Almost two decades later, “Taper Jean Girl” still swings around with the youthful swagger that originally put the band on the map. And why not? Between Caleb’s feverish delivery, the highway-gazing bassline, and the eventual jump into doubletime — it’s no secret why it danced its way through films like Disturbia and, yes, even Cloverfield. So who is the song’s nom de plume? In an episode of VH1’s Storytellers, Caleb said he wrote the song about some tight pants the band saw in London when they were “trying to figure out what it was like in the rest of the world because we only knew the backseat of a car.” Hey, the Followills loved the song so much they named the album after it. Cool. — A.K.

02. “Knocked Up”

Album: Because of the Times (2007)

It’s a strange coincidence that Judd Apatow’s 2007 blockbuster comedy, Knocked Up, came out a mere two months following the release of Because of the Times. The album’s opening track essentially describes the film’s core premise — an unlikely couple bound together by a child out of wedlock. “I don’t care what nobody says, we’re going to have a baby,” Caleb confesses from the get-go. There’s a bigger picture here that goes well past the child; it’s about keeping love alive at all costs. “I think the reason I talk about having a baby is because of my fear of an actual relationship,” Caleb explained to EW. “So for me talking about having a baby in that song, it’s like the glue that might keep things together, or at least an excuse to make it last a little longer.”

At seven minutes long, the band wastes no time letting the track giggle, crawl, and finally walk. The most surprising twist is the erratic anti-chorus that splits apart each verse. Not their most feel-good track, but certainly their sharpest. — Michael Roffman

01. “The Bucket”

Album: Aha Shake Heartbreak (2004)

“We don’t really fight anymore,” Caleb told The Telegraph in 2013. Good. That shit will kill you, as will too much booze, drugs, and whatever else his brothers and cousin were (perhaps unhealthily) warned against during their Pentecostal upbringing. But that didn’t stop them from doing it, especially once they were rock stars. “The Bucket” takes a look at such on-the-road hedonism through the bleary eyes of the youngest Followill, bassist Jared. In the song, the constant momentum and snowballing fame almost becomes too much for him, spurring him to request an assisted suicide (“you kick the bucket and I’ll swing my legs”).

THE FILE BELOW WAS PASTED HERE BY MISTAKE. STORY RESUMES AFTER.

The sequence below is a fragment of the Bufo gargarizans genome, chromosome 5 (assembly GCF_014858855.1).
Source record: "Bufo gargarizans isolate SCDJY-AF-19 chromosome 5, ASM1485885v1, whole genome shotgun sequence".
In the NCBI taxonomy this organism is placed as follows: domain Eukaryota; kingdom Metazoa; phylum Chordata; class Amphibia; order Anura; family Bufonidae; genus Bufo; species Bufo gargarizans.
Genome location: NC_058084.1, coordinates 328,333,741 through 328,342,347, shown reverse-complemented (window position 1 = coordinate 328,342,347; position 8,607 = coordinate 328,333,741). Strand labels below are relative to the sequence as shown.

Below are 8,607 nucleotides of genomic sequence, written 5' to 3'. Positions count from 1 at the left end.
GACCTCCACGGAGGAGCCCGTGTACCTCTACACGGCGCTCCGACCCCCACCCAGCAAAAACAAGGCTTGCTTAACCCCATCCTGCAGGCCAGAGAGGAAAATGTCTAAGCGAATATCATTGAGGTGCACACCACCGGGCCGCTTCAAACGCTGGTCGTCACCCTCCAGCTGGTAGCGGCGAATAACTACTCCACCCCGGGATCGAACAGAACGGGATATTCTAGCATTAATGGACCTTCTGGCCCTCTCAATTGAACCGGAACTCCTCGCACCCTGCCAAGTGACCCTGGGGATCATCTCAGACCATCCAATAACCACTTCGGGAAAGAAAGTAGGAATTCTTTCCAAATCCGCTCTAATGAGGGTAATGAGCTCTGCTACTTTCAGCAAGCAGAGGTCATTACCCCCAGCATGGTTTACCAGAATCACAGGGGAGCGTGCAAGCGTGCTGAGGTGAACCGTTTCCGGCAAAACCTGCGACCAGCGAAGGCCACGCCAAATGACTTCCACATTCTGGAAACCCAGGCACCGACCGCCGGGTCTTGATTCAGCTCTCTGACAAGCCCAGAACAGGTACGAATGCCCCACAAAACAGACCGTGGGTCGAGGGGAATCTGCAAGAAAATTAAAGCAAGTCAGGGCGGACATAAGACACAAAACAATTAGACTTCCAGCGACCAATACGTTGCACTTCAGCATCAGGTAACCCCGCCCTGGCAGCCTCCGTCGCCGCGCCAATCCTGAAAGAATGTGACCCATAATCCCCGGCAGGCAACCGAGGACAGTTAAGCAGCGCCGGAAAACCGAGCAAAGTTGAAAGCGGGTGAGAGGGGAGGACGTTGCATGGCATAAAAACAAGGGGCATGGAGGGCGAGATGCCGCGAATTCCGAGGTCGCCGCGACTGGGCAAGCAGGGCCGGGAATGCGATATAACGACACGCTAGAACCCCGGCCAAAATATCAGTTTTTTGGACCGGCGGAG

Depressing? Not at all. Aha Shake Heartbreak‘s first single never loses its jangle thanks to Caleb’s gleeful repetitions (“three in the morning, come a bang bang bang”) and Matthew Followill’s simple lead. And yet, the sonics are only a fraction of what make it the best Kings of Leon song. The bigger picture is something harder to describe. The best word I can come up with is “joy.” There’s a joy in “The Bucket” that results from the Kings surviving everything they had been through up to that point, a joy that somehow also predicted surviving the more extreme hardships they would face in the future. It’s a joy that knows that no matter if they fall out, break up, or kick each other’s asses, they’ll always be part of that most sacred of bonds: family. — D.C.

Kings of Leon’s 10 Best Songs Playlist:

This content is not available due to your privacy preferences.
Update your settings here to see it.

Kings of Leon’s 10 Best Songs
Consequence Staff

Popular Posts

Subscribe to Consequence’s email digest and get the latest breaking news in music, film, and television, tour updates, access to exclusive giveaways, and more straight to your inbox.